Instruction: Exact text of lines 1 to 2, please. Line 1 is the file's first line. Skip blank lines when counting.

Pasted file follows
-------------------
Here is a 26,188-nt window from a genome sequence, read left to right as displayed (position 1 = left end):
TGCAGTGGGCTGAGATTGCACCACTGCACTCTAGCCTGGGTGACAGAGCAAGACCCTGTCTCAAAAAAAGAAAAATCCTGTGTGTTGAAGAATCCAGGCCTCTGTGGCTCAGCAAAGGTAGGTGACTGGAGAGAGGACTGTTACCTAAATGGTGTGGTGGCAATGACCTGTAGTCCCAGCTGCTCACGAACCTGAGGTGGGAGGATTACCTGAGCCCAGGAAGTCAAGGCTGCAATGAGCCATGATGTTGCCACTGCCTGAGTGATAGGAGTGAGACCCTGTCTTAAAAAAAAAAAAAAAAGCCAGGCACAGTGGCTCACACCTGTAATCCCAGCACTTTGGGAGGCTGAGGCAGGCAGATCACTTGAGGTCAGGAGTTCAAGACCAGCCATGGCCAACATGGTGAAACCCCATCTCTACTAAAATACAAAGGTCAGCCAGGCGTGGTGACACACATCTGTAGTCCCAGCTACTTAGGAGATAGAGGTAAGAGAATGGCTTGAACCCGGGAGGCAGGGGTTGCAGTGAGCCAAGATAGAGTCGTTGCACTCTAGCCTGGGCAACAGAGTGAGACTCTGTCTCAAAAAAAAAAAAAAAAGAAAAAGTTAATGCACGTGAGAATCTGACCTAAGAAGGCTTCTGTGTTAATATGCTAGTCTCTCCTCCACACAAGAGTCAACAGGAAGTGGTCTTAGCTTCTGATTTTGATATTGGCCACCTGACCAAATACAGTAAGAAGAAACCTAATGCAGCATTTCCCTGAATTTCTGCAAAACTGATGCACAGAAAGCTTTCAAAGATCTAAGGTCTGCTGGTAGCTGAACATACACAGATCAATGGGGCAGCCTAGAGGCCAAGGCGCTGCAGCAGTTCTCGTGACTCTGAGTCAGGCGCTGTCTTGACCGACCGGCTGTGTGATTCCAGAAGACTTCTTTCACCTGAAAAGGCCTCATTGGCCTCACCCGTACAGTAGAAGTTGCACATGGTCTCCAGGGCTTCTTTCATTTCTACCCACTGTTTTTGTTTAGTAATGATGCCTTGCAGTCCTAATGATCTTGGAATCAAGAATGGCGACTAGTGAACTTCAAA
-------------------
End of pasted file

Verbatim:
Here is a 26,188-nt window from a genome sequence, read left to right as displayed (position 1 = left end):
TGCAGTGGGCTGAGATTGCACCACTGCACTCTAGCCTGGGTGACAGAGCAAGACCCTGTCTCAAAAAAAGAAAAATCCTGTGTGTTGAAGAATCCAGGCCTCTGTGGCTCAGCAAAGGTAGGTGACTGGAGAGAGGACTGTTACCTAAATGGTGTGGTGGCAATGACCTGTAGTCCCAGCTGCTCACGAACCTGAGGTGGGAGGATTACCTGAGCCCAGGAAGTCAAGGCTGCAATGAGCCATGATGTTGCCACTGCCTGAGTGATAGGAGTGAGACCCTGTCTTAAAAAAAAAAAAAAAAGCCAGGCACAGTGGCTCACACCTGTAATCCCAGCACTTTGGGAGGCTGAGGCAGGCAGATCACTTGAGGTCAGGAGTTCAAGACCAGCCATGGCCAACATGGTGAAACCCCATCTCTACTAAAATACAAAGGTCAGCCAGGCGTGGTGACACACATCTGTAGTCCCAGCTACTTAGGAGATAGAGGTAAGAGAATGGCTTGAACCCGGGAGGCAGGGGTTGCAGTGAGCCAAGATAGAGTCGTTGCACTCTAGCCTGGGCAACAGAGTGAGACTCTGTCTCAAAAAAAAAAAAAAAAGAAAAAGTTAATGCACGTGAGAATCTGACCTAAGAAGGCTTCTGTGTTAATATGCTAGTCTCTCCTCCACACAAGAGTCAACAGGAAGTGGTCTTAGCTTCTGATTTTGATATTGGCCACCTGACCAAATACAGTAAGAAGAAACCTAATGCAGCATTTCCCTGAATTTCTGCAAAACTGATGCACAGAAAGCTTTCAAAGATCTAAGGTCTGCTGGTAGCTGAACATACACAGATCAATGGGGCAGCCTAGAGGCCAAGGCGCTGCAGCAGTTCTCGTGACTCTGAGTCAGGCGCTGTCTTGACCGACCGGCTGTGTGATTCCAGAAGACTTCTTTCACCTGAAAAGGCCTCATTGGCCTCACCCGTACAGTAGAAGTTGCACATGGTCTCCAGGGCTTCTTTCATTTCTACCCACTGTTTTTGTTTAGTAATGATGCCTTGCAGTCCTAATGATCTTGGAATCAAGAATGGCGACTAGTGAACTTCAAA